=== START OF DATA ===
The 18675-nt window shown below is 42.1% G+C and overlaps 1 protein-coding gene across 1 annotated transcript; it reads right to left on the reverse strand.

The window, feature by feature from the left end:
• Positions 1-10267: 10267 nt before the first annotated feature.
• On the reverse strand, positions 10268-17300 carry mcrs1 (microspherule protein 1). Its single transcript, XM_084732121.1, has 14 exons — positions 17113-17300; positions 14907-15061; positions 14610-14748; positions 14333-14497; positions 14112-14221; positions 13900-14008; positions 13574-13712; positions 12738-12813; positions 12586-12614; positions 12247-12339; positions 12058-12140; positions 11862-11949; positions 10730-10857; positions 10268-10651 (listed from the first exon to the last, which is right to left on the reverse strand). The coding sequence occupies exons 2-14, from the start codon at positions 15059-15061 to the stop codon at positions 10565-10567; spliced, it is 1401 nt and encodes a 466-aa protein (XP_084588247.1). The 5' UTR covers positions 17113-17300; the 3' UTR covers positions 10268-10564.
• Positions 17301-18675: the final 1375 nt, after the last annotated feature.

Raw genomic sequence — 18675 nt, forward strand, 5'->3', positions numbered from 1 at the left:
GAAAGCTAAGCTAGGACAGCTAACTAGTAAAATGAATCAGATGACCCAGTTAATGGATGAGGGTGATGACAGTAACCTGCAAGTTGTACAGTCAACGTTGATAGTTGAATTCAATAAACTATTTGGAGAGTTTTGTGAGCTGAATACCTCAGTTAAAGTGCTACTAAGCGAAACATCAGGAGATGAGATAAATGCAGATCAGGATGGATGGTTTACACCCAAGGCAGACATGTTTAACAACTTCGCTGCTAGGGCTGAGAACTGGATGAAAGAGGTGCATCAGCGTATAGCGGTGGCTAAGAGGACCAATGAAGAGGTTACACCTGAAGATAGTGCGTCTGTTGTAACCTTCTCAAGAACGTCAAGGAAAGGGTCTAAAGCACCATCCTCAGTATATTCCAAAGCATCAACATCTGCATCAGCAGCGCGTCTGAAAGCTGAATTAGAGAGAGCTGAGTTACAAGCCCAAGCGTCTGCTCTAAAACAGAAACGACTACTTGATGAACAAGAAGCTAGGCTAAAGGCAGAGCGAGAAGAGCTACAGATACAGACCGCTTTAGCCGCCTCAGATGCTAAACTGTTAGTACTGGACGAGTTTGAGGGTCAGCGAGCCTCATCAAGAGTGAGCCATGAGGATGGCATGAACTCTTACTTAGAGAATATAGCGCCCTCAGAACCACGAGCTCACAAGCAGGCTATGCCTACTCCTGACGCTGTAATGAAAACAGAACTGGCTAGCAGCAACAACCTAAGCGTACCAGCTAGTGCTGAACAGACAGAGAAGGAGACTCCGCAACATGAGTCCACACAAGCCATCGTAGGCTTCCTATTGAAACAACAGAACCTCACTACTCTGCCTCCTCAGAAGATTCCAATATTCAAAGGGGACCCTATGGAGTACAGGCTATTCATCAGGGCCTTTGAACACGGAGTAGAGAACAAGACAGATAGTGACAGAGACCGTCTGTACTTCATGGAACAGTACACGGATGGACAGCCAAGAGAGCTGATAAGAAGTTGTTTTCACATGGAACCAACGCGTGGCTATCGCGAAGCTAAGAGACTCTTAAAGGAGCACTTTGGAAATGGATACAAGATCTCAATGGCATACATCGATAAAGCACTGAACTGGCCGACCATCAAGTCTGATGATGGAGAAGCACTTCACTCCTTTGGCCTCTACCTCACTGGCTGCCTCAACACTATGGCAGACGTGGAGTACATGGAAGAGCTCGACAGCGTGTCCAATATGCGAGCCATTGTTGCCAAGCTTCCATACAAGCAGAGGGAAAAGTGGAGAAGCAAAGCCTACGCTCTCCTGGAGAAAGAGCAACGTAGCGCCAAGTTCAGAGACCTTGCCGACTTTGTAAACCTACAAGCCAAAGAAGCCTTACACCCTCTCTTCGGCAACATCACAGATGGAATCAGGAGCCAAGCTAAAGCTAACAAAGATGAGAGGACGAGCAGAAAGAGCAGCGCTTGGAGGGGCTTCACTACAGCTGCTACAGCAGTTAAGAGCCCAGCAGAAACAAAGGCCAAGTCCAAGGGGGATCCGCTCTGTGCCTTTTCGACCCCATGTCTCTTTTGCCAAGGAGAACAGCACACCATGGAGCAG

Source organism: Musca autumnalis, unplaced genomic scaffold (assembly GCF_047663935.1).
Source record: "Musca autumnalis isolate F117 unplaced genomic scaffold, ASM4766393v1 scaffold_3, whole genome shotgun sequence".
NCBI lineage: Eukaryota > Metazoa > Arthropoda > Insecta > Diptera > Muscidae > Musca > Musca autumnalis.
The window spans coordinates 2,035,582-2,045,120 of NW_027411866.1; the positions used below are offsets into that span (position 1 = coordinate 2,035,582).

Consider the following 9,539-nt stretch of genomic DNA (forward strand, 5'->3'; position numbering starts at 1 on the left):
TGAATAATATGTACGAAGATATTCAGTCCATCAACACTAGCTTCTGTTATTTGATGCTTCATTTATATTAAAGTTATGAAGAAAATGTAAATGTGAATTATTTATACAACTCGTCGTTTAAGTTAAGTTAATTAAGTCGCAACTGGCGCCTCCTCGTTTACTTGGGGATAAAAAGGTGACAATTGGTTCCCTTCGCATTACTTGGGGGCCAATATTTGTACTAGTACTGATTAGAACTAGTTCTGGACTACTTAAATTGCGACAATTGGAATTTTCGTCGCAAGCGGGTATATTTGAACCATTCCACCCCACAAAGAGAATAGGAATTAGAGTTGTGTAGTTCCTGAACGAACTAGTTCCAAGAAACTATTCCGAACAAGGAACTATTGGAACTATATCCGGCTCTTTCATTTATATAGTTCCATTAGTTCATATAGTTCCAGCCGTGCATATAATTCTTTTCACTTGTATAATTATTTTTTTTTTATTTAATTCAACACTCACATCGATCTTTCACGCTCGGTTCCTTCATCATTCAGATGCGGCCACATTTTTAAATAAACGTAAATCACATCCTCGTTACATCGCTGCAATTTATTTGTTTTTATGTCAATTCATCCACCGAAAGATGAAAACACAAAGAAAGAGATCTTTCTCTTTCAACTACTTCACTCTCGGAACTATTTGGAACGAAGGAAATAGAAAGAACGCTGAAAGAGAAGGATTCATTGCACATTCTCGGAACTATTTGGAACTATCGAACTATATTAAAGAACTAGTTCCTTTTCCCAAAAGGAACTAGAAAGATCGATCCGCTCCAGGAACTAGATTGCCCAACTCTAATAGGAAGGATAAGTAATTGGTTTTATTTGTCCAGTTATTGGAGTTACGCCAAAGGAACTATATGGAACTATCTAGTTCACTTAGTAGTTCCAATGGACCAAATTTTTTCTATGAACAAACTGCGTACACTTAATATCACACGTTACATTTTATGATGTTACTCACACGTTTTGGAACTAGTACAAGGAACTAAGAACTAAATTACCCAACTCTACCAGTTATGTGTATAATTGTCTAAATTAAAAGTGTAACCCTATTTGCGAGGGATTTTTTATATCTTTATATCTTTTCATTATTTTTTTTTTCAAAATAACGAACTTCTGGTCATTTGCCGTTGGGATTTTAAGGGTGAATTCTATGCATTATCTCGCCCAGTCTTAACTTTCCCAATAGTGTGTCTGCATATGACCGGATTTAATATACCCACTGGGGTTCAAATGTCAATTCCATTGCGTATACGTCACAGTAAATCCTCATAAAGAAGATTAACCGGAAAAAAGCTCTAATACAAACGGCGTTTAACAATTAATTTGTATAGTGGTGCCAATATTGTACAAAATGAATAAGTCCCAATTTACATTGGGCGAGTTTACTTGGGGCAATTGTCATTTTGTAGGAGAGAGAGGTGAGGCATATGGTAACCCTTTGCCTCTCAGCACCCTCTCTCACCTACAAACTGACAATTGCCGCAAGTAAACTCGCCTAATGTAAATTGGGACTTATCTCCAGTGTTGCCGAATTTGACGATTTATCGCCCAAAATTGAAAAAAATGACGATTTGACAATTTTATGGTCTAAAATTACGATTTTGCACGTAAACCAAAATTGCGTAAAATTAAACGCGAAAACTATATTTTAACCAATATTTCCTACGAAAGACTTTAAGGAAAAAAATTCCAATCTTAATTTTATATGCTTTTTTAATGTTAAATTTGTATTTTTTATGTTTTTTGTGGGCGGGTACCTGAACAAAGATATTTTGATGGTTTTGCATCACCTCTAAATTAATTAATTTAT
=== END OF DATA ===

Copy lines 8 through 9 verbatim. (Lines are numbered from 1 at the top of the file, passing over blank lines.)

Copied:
Source organism: Musca autumnalis, unplaced genomic scaffold (assembly GCF_047663935.1).
Source record: "Musca autumnalis isolate F117 unplaced genomic scaffold, ASM4766393v1 scaffold_3, whole genome shotgun sequence".